Christopher Butcher, 35, had been a captain in the British Army and served in Afghanistan with the Royal Artillery.
When he returned, he suffered with post-traumatic stress disorder, and his father said his life “spiralled downwards” and “demons took control of his mind”.
Christopher Butcher died at his family’s home in Suffolk on 16 October, 2017, leaving his father “devastated”.
The inquest into his death concluded he died of an abnormal enlargement of the heart, of uncertain cause, combined with the effect of drugs “against a background of PTSD”.
Dan Sharpstone, Suffolk’s assistant coroner, said: “When people serve in the armed forces they give everything in the defence of our country.
“This may result in death, or serious mutilating physical injury.
“However, it may also result in the agony of serious mental illness.
“I suspect Chris was hounded day and night by an enemy he couldn’t see in his war without end.
“Unsurprising, perhaps, that when all else fails people with post-traumatic stress disorder may turn to illicit drugs and try and gain at least a temporary respite from their mental torture.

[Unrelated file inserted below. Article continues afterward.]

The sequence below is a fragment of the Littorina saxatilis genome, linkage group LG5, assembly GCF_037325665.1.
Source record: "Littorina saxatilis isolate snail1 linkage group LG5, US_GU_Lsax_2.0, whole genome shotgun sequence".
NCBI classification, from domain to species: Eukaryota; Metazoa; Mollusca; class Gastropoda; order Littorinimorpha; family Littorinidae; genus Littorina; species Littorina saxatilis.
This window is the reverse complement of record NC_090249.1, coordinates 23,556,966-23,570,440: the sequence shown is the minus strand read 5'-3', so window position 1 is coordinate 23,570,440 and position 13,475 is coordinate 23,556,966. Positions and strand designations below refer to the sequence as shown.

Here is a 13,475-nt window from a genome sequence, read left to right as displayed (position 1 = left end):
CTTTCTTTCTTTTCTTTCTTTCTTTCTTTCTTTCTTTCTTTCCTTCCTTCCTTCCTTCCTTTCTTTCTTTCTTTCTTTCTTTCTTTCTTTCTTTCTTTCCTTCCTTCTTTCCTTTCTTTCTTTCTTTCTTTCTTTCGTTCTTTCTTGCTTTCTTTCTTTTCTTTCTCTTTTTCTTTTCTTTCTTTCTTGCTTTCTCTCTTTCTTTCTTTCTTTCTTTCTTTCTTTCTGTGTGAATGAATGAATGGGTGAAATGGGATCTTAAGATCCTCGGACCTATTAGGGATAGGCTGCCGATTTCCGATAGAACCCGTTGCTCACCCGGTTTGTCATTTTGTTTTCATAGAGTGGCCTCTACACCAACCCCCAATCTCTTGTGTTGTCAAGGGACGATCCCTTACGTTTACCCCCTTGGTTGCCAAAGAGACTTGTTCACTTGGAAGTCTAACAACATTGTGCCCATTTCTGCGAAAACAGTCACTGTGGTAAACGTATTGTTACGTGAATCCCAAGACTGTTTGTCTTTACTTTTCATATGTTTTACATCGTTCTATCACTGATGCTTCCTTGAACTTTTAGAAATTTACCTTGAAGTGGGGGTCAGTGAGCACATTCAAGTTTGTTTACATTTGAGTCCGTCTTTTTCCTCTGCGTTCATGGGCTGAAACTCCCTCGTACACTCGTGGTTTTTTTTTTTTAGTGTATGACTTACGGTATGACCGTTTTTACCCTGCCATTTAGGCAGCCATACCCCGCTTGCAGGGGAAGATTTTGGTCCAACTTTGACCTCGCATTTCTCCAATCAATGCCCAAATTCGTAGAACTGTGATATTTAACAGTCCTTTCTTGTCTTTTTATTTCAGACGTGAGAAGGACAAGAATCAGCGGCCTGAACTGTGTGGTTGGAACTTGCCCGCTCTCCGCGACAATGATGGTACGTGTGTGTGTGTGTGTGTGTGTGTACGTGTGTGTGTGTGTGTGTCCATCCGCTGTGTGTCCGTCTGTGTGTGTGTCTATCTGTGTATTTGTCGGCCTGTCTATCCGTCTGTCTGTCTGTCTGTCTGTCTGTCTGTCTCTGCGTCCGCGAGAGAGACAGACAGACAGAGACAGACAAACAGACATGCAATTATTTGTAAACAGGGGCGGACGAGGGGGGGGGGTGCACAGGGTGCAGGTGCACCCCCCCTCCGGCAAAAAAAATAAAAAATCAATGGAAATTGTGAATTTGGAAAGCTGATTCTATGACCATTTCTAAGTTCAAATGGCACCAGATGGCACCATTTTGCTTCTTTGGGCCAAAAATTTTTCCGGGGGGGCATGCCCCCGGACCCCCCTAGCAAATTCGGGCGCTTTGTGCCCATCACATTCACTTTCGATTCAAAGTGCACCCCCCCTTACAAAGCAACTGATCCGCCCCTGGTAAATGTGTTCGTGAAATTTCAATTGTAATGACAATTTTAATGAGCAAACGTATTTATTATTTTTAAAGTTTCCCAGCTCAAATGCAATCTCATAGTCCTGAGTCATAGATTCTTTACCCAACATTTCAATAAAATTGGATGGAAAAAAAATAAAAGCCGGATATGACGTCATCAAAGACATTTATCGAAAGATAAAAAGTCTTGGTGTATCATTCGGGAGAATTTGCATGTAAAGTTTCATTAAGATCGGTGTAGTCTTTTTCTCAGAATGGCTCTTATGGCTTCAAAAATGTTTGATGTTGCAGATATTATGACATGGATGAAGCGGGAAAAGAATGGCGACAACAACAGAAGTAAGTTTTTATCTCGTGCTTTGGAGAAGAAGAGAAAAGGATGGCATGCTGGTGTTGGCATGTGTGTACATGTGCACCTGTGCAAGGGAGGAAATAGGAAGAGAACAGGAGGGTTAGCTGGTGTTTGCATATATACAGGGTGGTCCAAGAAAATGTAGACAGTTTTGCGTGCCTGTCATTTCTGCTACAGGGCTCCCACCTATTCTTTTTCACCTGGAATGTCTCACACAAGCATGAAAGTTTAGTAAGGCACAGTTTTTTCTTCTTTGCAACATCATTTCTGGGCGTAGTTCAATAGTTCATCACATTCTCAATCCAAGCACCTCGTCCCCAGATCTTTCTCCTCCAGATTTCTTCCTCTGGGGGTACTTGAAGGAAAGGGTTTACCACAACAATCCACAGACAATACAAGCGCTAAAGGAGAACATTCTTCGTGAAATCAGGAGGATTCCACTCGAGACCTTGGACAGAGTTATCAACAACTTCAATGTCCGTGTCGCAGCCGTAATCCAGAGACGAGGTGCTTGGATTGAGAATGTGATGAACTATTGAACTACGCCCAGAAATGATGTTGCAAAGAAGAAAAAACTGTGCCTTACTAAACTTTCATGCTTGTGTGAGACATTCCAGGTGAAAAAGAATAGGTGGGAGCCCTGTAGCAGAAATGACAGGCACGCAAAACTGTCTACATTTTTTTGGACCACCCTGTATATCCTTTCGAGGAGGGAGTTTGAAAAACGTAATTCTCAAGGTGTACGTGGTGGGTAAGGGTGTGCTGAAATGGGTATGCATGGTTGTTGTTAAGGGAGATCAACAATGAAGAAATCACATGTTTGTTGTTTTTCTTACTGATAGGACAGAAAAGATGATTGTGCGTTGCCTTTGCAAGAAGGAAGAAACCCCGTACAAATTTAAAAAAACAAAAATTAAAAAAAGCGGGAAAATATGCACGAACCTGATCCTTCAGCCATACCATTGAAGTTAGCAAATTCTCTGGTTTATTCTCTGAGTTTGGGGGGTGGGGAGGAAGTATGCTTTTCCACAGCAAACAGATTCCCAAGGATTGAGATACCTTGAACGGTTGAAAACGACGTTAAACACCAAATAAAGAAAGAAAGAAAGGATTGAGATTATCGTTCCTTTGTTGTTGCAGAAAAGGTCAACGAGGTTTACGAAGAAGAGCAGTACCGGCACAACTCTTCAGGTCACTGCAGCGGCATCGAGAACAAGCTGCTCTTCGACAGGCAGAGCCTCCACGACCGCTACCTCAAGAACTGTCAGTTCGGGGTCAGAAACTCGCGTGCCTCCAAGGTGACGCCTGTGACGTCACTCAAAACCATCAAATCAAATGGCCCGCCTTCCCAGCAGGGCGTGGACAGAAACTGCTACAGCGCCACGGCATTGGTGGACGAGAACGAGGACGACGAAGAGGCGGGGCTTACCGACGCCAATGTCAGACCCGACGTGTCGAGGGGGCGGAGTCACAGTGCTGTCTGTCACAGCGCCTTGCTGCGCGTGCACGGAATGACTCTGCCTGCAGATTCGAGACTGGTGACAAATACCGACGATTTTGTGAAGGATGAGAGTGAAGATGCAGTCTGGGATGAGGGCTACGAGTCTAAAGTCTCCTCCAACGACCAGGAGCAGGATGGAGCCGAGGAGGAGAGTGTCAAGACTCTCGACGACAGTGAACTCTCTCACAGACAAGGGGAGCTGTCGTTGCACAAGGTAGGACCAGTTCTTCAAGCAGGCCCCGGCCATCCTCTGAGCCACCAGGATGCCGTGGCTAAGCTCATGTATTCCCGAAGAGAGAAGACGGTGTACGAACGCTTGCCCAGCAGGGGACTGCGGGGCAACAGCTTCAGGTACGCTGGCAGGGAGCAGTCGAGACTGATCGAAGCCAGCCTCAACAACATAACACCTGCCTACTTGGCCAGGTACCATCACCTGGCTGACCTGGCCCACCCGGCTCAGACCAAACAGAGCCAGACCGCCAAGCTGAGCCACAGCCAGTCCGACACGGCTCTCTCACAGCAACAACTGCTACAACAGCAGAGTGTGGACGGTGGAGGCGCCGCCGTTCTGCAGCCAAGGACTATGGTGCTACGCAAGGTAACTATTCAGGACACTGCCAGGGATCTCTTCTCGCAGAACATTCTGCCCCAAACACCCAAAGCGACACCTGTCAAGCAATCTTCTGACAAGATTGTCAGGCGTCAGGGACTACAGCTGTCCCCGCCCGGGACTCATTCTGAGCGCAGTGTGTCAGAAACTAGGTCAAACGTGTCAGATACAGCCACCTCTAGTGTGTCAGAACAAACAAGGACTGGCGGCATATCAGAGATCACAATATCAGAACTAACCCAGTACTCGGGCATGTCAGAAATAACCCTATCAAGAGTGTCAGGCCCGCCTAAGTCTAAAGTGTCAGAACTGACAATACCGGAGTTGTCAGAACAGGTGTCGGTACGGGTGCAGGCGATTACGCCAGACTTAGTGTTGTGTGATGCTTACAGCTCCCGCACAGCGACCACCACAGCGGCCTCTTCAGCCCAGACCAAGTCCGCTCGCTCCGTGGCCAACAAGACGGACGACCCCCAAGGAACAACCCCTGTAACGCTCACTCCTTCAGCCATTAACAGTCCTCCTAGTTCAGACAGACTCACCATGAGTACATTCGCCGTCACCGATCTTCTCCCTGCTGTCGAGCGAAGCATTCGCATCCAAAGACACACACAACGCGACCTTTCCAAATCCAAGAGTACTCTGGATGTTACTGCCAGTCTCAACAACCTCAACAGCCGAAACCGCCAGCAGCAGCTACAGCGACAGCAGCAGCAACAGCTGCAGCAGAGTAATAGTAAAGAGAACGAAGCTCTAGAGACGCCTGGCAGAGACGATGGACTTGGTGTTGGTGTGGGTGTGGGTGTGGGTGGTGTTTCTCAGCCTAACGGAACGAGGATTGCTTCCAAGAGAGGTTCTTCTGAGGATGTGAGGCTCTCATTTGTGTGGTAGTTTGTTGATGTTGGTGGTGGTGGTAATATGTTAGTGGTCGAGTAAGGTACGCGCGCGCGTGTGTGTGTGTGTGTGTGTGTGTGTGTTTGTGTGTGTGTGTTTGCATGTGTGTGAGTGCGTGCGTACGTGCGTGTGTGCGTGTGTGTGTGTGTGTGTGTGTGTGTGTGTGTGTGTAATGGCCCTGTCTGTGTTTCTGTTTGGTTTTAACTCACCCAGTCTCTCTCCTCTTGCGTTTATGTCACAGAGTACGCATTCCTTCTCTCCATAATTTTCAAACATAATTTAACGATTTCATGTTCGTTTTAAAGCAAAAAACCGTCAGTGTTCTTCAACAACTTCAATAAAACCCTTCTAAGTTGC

“Such men and women are ultimately casualties of war, deserving of both our sympathy and our utmost gratitude and respect.”
According to The Guardian, as Mr Butcher addressed the inquest he highlighted the problems facing soldiers who are released “too early” and must rely on “an overloaded NHS that is ill-equipped and underfunded to cope”.
A Ministry of Defence spokesperson said: “This is a tragic case and our thoughts remain with the family and friends of Christopher Butcher.
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“We are committed to providing troops and veterans with the care they deserve and this year have increased spending on mental health to over £22m a year, have set up a new veterans’ taskforce, and launched a 24-hour helpline for service personnel and their families to call in times of crisis.”
Mr Butcher, 59, won 77 caps for England and appeared at three World Cups during his playing career.